As we move further away from the emphasis on literacy and verbal skills, there is a danger that new generations will lose the ability to clearly transmit complex ideas in speech and writing. I do not agree with the disjunction between reading and writing, and reasoning and judgement, or literature and philosophy. As early as Sophocles, literature and philosophy have been joined at the hip. Historically, philosophers have often borrowed anecdotes from literature to articulate and even formulate difficult philosophical points. And some the greatest observations ever made about political theory and social science can be traced to literary antecedents. Much of the work and career of Lewis Carroll (Charles Lutwidge Dodgson), in fact, represents an important union of mathematics and literature, in a sense, logic.

In this vein, students might read more Lewis Carroll in high school. We all know that, for the most part, only a few students are reading anything at all. Why not let them closely study the semantic nonsense of Carroll. Also, an extremely important figure in modern propositional logic is Bertrand Russell who wrote one of the most accessible and textbook-sized philosophical histories ever written, A History of Western Philosophy. A high school curriculum could easily grow around this book.

Commissioner Davy and the State Board is correct in emphasizing the role that mathematics can play in the development of critical thinking, though, for the same reason, similar if not better results can be had with the addition of philosophy to K-12 curriculums. Philosophy college majors score the third highest out of 22 other majors on the LSAT—though math majors and econ majors score higher. Philosophy students score second highest to math majors on the GMAT and are the highest scorers on the GRE. For those who get indigestion over TIMSS scores, IAPC boasts that its materials have been translated into 40 languages and are taught in more than 60 countries. Math makes sense, but it is illogical to exclude philosophy which may:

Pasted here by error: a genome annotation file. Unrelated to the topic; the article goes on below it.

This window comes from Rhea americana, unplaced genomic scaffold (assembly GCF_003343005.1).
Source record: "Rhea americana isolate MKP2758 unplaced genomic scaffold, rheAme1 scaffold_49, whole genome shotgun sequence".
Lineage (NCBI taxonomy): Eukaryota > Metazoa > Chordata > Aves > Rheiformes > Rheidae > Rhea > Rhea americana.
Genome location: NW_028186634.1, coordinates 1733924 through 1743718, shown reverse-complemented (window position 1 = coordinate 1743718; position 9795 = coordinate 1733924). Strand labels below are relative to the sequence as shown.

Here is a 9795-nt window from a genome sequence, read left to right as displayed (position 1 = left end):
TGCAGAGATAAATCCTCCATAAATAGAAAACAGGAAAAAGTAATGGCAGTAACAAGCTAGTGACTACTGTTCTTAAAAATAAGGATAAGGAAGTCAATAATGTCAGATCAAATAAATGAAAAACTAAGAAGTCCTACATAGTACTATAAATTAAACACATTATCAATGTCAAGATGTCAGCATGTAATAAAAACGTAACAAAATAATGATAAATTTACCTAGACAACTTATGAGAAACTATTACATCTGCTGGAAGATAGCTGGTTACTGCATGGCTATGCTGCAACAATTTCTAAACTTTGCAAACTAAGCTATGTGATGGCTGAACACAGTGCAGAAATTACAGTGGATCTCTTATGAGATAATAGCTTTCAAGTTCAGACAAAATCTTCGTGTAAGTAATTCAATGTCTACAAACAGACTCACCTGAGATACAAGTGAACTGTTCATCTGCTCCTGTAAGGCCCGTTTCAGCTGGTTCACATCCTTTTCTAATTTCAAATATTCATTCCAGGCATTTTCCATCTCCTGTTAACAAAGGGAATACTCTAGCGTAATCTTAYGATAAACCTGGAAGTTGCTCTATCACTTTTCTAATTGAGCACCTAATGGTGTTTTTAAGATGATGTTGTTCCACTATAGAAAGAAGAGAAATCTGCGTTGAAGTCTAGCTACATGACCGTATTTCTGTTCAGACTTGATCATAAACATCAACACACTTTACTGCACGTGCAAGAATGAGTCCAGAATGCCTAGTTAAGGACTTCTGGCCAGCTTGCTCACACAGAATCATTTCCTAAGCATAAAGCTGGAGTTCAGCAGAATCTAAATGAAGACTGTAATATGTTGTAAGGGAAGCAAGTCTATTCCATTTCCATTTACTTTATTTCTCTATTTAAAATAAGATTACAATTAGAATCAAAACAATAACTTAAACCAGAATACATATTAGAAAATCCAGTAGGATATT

• As an alternative, promote critical thinking by simply promoting decision among students.
• May compliment other disciplines such as mathematics.
• May improve literacy.
• May raise critical thinking and test scores.
• May legitimately produce more high school graduates.
• May increase the number of college bound high school graduates.

FYI: Charter School Performance in 16 States

Study Methodology

Stanford University’s Center for Research on Education Outcomes (CREDO) has released new findings about American choice schools in 16 states. The first of three reports scheduled to be released in 2009, “Multiple Choice: charter School Performance in 16 States” searches for measures of charter school “effectiveness.” CREDO chooses student outcomes or standardized test scores as an indicator of effectiveness. Specifically, the approach is a value added approach which takes initial student scores as a base which can be removed from latter scores in order to measure the charter school’s effect on score growth. The data in the report, a project undertaken with the use of a data collection methodology pioneered by RAND corp., is an advance over previous studies as it utilized standardized data from a good number of charter schools nationally, about “1.7 million records from more than 2400 charter schools.” Standard data allows for a reading of charter school characteristics between individual states that are comparable. Also, taken as a whole, the data is representative of all charter schools on the national level. CREDO notes: “the states included in this study enroll more than half the charter school students in the United States, so the consolidated results begin, for the first time, to tell the story of the policy of charter schooling at a macro level.” In order to mitigate the effects of selection bias, the CREDO researchers employ a Virtual Control Record (VCR) methodology by which a virtual twin for each student in the study is created to be sure that both charter students and the traditional public school (TPS) students are comparable. Basically, by taking both charter and TPS students from the same origin, the students are considered characteristically similar.  CREDO explains thus: